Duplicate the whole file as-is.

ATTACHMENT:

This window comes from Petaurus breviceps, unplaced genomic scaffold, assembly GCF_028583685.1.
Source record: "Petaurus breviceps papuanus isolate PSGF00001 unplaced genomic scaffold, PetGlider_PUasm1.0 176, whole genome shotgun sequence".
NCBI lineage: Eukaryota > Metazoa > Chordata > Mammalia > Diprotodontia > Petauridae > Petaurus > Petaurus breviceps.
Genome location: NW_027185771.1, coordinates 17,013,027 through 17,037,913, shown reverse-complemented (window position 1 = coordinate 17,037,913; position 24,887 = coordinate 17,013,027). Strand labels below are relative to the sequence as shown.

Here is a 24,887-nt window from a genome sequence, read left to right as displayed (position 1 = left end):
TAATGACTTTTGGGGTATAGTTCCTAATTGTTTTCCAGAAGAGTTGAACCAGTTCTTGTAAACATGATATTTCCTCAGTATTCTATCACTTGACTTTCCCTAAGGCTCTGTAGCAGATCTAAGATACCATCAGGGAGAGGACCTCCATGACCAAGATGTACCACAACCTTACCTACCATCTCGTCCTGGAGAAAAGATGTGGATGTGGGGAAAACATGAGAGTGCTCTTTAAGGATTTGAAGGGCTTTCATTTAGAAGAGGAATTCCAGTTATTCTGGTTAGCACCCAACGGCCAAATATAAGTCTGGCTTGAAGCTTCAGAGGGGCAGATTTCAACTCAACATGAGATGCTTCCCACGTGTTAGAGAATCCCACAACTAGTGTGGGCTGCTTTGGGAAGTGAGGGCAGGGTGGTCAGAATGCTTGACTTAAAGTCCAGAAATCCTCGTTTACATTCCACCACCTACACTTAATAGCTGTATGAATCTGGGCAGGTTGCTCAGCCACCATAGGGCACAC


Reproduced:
This window comes from Petaurus breviceps, unplaced genomic scaffold, assembly GCF_028583685.1.
Source record: "Petaurus breviceps papuanus isolate PSGF00001 unplaced genomic scaffold, PetGlider_PUasm1.0 176, whole genome shotgun sequence".
NCBI lineage: Eukaryota > Metazoa > Chordata > Mammalia > Diprotodontia > Petauridae > Petaurus > Petaurus breviceps.
Genome location: NW_027185771.1, coordinates 17,013,027 through 17,037,913, shown reverse-complemented (window position 1 = coordinate 17,037,913; position 24,887 = coordinate 17,013,027). Strand labels below are relative to the sequence as shown.

Here is a 24,887-nt window from a genome sequence, read left to right as displayed (position 1 = left end):
TAATGACTTTTGGGGTATAGTTCCTAATTGTTTTCCAGAAGAGTTGAACCAGTTCTTGTAAACATGATATTTCCTCAGTATTCTATCACTTGACTTTCCCTAAGGCTCTGTAGCAGATCTAAGATACCATCAGGGAGAGGACCTCCATGACCAAGATGTACCACAACCTTACCTACCATCTCGTCCTGGAGAAAAGATGTGGATGTGGGGAAAACATGAGAGTGCTCTTTAAGGATTTGAAGGGCTTTCATTTAGAAGAGGAATTCCAGTTATTCTGGTTAGCACCCAACGGCCAAATATAAGTCTGGCTTGAAGCTTCAGAGGGGCAGATTTCAACTCAACATGAGATGCTTCCCACGTGTTAGAGAATCCCACAACTAGTGTGGGCTGCTTTGGGAAGTGAGGGCAGGGTGGTCAGAATGCTTGACTTAAAGTCCAGAAATCCTCGTTTACATTCCACCACCTACACTTAATAGCTGTATGAATCTGGGCAGGTTGCTCAGCCACCATAGGGCACAC